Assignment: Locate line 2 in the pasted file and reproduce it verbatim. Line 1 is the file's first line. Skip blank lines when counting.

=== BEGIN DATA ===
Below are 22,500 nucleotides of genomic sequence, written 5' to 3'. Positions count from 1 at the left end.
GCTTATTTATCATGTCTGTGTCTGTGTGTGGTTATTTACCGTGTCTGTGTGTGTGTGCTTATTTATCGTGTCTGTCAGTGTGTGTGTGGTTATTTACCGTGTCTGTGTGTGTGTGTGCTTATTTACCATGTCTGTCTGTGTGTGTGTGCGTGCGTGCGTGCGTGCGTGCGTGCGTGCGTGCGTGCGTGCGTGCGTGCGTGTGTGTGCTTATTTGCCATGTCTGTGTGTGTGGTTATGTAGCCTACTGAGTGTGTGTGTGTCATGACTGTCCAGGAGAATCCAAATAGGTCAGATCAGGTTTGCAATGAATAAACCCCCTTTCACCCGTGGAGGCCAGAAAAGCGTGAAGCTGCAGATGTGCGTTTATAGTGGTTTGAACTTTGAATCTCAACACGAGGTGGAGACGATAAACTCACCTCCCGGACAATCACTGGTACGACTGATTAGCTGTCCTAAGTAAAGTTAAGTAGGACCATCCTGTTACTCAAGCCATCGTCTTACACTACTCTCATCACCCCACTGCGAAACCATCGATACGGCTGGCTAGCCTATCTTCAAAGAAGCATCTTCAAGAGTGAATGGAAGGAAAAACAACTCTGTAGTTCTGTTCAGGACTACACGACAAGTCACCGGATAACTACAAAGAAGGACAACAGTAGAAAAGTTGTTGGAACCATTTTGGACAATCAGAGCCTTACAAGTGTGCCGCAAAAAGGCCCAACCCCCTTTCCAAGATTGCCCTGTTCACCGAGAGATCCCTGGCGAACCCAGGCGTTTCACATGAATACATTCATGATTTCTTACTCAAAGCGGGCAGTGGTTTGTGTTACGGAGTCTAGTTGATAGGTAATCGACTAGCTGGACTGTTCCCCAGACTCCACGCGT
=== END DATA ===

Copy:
GCTTATTTATCATGTCTGTGTCTGTGTGTGGTTATTTACCGTGTCTGTGTGTGTGTGCTTATTTATCGTGTCTGTCAGTGTGTGTGTGGTTATTTACCGTGTCTGTGTGTGTGTGTGCTTATTTACCATGTCTGTCTGTGTGTGTGTGCGTGCGTGCGTGCGTGCGTGCGTGCGTGCGTGCGTGCGTGCGTGCGTGCGTGTGTGTGCTTATTTGCCATGTCTGTGTGTGTGGTTATGTAGCCTACTGAGTGTGTGTGTGTCATGACTGTCCAGGAGAATCCAAATAGGTCAGATCAGGTTTGCAATGAATAAACCCCCTTTCACCCGTGGAGGCCAGAAAAGCGTGAAGCTGCAGATGTGCGTTTATAGTGGTTTGAACTTTGAATCTCAACACGAGGTGGAGACGATAAACTCACCTCCCGGACAATCACTGGTACGACTGATTAGCTGTCCTAAGTAAAGTTAAGTAGGACCATCCTGTTACTCAAGCCATCGTCTTACACTACTCTCATCACCCCACTGCGAAACCATCGATACGGCTGGCTAGCCTATCTTCAAAGAAGCATCTTCAAGAGTGAATGGAAGGAAAAACAACTCTGTAGTTCTGTTCAGGACTACACGACAAGTCACCGGATAACTACAAAGAAGGACAACAGTAGAAAAGTTGTTGGAACCATTTTGGACAATCAGAGCCTTACAAGTGTGCCGCAAAAAGGCCCAACCCCCTTTCCAAGATTGCCCTGTTCACCGAGAGATCCCTGGCGAACCCAGGCGTTTCACATGAATACATTCATGATTTCTTACTCAAAGCGGGCAGTGGTTTGTGTTACGGAGTCTAGTTGATAGGTAATCGACTAGCTGGACTGTTCCCCAGACTCCACGCGT